Collection consists of photographic materials taken by Frank Espada, mostly images from the Puerto Rican Diaspora Documentary Project, which documents these communities across the Unites States. In addition, there are materials relating to his earlier work documenting civil rights activities, also in the United States during the 1960s and 1970s.
Scope and Contents:
Photographs and negatives taken by Frank Espada, mostly images from his most well-known body of work, The Puerto Rican Diaspora Documentary Project, which consists of several hundred prints and thousands of negatives of Puerto Rican communities across the Unites States. The purpose the project was to establish the national presence of Puerto Ricans in the United States, to celebrate Puerto Rican culture and Latinidad, and to make a political statement.
Collection is arranged into three series.
Series 1: Puerto Rican Diaspora Documentary Project, 1962-2008
Sub-Series 1.1: Photographic and Digital Prints, 1962-1986
Sub-Series 1.2: Proofs, 1979-1986
Sub-Series 1.3: Contact Sheets and Negatives, 1964-1987
Sub-Series 1.4: Interviews, 1980-1982
Sub-Series 1.5: Site Notebooks, 1981-1985
Sub-Series 1.6: Exhibition Materials, 1967-2008
Sub-Series 1.7: Newspaper Clippings, 1983-2007
Series 2: Civil Rights Era Materials, 1963-1974
Sub-Series 2.1: Black and White Prints, 1963-1974
Sub-Series 2.2: Proofs, Negatives, and Contact Sheets, 1963-1968
Sub-Series 2.3: Slides, 1969
Sub-Series 3: Personal Papers, 1966-2007
Biographical / Historical:
Francisco Luis Espada Roig, commonly known as Frank Espada, was born in Utuado, Puerto Rico in December of 1930. Espada and his family migrated to New York City in 1939. He attended public school and after high school briefly attended City College of New York. In 1949 he joined the Air Force. After serving in the Air Force, he began his career in documentary photography.
In 1951 or 1952 he began attending the New York Institute of Photography on the GI Bill. Influenced by important New York-based photographers Dave Heath and Gene Smith, Espada became intent on pursuing what he called his "first love"- documentary photography. He specialized in photographing the Puerto Rican diaspora.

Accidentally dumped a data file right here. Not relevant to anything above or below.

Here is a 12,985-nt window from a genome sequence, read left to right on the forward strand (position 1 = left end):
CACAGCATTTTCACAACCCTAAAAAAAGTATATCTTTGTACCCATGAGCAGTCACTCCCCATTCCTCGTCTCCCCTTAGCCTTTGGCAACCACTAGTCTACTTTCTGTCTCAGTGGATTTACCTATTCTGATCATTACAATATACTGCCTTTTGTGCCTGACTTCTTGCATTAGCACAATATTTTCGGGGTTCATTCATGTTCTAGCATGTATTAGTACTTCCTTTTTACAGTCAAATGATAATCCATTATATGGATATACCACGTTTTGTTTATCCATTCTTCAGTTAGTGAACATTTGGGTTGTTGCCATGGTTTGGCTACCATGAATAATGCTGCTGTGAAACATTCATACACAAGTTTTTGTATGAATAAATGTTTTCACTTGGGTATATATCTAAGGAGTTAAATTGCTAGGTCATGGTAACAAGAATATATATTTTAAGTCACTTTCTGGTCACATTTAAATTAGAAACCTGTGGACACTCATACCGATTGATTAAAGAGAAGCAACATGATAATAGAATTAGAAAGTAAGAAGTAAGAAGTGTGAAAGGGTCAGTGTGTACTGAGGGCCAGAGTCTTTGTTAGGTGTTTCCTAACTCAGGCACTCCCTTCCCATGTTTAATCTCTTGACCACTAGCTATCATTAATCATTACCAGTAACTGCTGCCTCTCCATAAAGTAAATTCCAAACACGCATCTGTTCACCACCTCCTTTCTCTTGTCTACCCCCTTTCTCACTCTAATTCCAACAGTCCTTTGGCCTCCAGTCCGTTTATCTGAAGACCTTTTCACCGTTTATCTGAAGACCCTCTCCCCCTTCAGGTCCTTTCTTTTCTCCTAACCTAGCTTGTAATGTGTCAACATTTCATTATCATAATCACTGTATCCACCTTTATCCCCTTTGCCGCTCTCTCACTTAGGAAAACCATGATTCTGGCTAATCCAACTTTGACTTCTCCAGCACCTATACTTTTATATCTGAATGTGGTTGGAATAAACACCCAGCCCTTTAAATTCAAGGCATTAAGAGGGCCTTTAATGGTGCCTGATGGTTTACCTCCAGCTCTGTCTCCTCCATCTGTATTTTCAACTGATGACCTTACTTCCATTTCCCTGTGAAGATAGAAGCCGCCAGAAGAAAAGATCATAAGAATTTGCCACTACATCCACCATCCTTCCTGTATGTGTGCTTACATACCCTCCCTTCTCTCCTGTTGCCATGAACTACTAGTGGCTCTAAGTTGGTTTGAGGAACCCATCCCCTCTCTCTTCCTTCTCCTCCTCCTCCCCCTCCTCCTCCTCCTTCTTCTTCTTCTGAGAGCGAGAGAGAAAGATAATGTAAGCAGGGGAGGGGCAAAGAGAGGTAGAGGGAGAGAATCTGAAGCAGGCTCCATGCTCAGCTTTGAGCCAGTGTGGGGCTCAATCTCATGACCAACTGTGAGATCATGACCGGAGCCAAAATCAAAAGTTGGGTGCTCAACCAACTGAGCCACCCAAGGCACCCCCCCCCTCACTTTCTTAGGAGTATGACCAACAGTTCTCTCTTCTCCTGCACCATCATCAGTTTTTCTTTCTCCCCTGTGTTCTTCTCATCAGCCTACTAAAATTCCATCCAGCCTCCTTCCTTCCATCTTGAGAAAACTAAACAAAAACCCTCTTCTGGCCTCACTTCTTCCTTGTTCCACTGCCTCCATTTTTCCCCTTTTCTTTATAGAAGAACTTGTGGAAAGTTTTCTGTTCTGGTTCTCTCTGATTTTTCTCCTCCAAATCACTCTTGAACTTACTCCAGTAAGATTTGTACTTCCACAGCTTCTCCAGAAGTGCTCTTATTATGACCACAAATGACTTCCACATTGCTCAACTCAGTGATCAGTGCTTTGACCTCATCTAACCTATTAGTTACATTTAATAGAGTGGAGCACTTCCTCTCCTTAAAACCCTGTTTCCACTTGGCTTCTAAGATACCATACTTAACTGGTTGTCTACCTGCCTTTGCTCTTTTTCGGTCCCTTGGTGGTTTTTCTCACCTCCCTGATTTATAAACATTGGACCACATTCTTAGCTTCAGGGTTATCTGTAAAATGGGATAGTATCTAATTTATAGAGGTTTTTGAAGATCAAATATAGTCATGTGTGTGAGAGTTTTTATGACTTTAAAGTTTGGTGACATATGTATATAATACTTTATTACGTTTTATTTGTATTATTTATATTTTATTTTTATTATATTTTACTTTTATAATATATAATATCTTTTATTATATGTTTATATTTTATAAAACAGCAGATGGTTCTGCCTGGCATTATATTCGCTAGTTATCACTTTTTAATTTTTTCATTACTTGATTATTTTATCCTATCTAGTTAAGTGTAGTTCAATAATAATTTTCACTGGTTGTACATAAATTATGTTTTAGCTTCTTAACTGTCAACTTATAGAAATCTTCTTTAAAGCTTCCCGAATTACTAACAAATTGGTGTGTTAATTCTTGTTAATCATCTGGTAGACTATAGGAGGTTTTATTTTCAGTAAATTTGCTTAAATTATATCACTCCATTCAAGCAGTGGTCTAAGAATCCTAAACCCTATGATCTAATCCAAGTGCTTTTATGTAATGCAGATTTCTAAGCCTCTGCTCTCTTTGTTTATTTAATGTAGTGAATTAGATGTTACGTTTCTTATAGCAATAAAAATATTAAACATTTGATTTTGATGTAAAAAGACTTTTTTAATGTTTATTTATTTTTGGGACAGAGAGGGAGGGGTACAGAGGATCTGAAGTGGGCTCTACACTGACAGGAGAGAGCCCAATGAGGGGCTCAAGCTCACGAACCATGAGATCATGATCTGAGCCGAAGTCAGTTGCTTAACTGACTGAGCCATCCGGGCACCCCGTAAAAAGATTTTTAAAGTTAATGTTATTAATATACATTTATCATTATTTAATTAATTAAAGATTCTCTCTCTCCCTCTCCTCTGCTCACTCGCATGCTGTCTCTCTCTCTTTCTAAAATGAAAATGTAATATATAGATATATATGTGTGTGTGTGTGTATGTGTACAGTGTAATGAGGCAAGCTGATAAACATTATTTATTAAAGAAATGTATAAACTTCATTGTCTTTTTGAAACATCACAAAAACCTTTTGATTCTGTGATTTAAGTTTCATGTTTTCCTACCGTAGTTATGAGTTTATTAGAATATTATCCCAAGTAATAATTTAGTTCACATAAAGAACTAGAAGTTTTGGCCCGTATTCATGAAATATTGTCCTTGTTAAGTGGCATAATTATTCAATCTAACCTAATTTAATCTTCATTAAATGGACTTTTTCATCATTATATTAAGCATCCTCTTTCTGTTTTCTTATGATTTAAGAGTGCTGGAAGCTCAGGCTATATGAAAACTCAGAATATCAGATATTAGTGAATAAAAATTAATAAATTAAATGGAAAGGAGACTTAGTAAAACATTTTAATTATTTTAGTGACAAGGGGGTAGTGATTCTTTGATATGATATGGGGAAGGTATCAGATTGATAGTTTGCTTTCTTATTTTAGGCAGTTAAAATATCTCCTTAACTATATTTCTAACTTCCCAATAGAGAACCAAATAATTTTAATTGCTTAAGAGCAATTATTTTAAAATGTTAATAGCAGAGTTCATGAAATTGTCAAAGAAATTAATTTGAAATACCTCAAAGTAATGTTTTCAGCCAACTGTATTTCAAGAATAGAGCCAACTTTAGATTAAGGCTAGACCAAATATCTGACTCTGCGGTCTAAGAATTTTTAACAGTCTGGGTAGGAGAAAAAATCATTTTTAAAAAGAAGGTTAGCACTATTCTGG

In 1952 he married his wife, Marilyn. They had three children, Lisa, Jason, and Martin. Espada began working for an electrical contractor to provide for his family, a job he would have for ten years. During this time, Espada became heavily involved in the New York community and the Civil Rights Movement, organizing voter registration drives, rent strikes, and marches for civil rights.
In the 1970s, he was a Fellow with the Ford Foundation working with the Drug Abuse Council, where he created a large body of work. In 1979 he received a grant from the National Endowment for the Humanities, which allowed him to pursue his "life-long dream of shooting a major documentary." He began working on his book, The Puerto Rican Diaspora: Themes in the Survival of a People, where he documented Puerto Rican communities and the Puerto Rican experience around the United States, including Hawaii and Guam.
In 1985 he moved to San Francisco and was given the opportunity to teach at the UC Berkeley Extension Program. He discovered that he loved to teach, which resulted in what he referred to as "eighteen of the best years of my life."
In 1989 he joined forces with the Youth Environment Studies (YES), documenting the growing HIV/AIDS epidemic.
In 2005 he retired from teaching and continued working on his book. In 2007, his book, The Puerto Rican Diaspora: Themes in the Survival of a People, was published.
In his later years, he turned to color photography and landscapes. He passed away in February of 2014 from a heart problem.
Materials at Other Organizations:
Duke University Libraries
Frank Espada papers and photographs, 1946-2010 and undated, bulk 1975-2010
The Frank Espada Papers and Photographs collection consists largely of photographic prints, contact sheets, proofs, and negatives, chiefly dating from the mid-1970s through 2010, relating to Espada's Puerto Rican Diaspora Documentary Project, his project work on indigenous Chamorro communities in Micronesia, primarily in Guam, Tinian, and Saipan, and his work documenting HIV/AIDS outreach and education in San Francisco. The largest body of materials, which includes photographs as well as manuscripts and recorded interviews, derives from Espada's work with the Puerto Rican communities which spanned several decades. A smaller group of materials, nineteen prints, associated contacts and negatives and several folders of documents, were created through Espada's activism in the Civil Rights Movement for voter registration and school desegregation in New York City from 1962-1970.
Other materials include research files on documentary topics he was currently investigating; materials used in preparation for his many photography project exhibits, large and small; teaching syllabi and notes from his photography courses; awards and memorabilia; and other manuscript and printed materials from his career in photography.
Library of Congress, Prints & Photographs
The Puerto Rican diaspora, between 1979 and 1981
83 photographic prints
Detroit Institute of Arts Research Library and Archives
[Frank Espada: artist file]
1 folder. Folder may contain clippings, press releases, brochures, reviews, small exhibition catalogs, resumés, other ephemera.
Donated to the Archives Center in 2016, by Frank Espada's son, Jason Espada.
Collection is open for research.
Reproduction restricted due to copyright or trademark. See repository for details. Archives Center cost-recovery and use fees may apply when requesting reproductions.